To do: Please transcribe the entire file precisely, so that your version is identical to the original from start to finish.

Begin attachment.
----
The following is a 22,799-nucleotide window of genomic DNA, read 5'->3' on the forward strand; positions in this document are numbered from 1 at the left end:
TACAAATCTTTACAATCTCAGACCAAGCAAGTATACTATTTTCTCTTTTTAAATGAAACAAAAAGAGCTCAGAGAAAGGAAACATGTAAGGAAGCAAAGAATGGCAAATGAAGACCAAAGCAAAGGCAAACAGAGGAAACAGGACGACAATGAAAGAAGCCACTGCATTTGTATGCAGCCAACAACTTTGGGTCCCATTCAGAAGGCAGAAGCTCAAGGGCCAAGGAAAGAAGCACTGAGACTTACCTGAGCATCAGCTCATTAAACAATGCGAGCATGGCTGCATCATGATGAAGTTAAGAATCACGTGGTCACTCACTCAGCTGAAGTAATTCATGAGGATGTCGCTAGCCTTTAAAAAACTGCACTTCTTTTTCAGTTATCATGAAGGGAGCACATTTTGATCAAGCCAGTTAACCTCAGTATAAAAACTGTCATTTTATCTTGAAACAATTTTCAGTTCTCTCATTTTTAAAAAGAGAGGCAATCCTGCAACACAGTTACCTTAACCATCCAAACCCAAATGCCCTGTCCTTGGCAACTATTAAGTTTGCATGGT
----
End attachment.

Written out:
The following is a 22,799-nucleotide window of genomic DNA, read 5'->3' on the forward strand; positions in this document are numbered from 1 at the left end:
TACAAATCTTTACAATCTCAGACCAAGCAAGTATACTATTTTCTCTTTTTAAATGAAACAAAAAGAGCTCAGAGAAAGGAAACATGTAAGGAAGCAAAGAATGGCAAATGAAGACCAAAGCAAAGGCAAACAGAGGAAACAGGACGACAATGAAAGAAGCCACTGCATTTGTATGCAGCCAACAACTTTGGGTCCCATTCAGAAGGCAGAAGCTCAAGGGCCAAGGAAAGAAGCACTGAGACTTACCTGAGCATCAGCTCATTAAACAATGCGAGCATGGCTGCATCATGATGAAGTTAAGAATCACGTGGTCACTCACTCAGCTGAAGTAATTCATGAGGATGTCGCTAGCCTTTAAAAAACTGCACTTCTTTTTCAGTTATCATGAAGGGAGCACATTTTGATCAAGCCAGTTAACCTCAGTATAAAAACTGTCATTTTATCTTGAAACAATTTTCAGTTCTCTCATTTTTAAAAAGAGAGGCAATCCTGCAACACAGTTACCTTAACCATCCAAACCCAAATGCCCTGTCCTTGGCAACTATTAAGTTTGCATGGT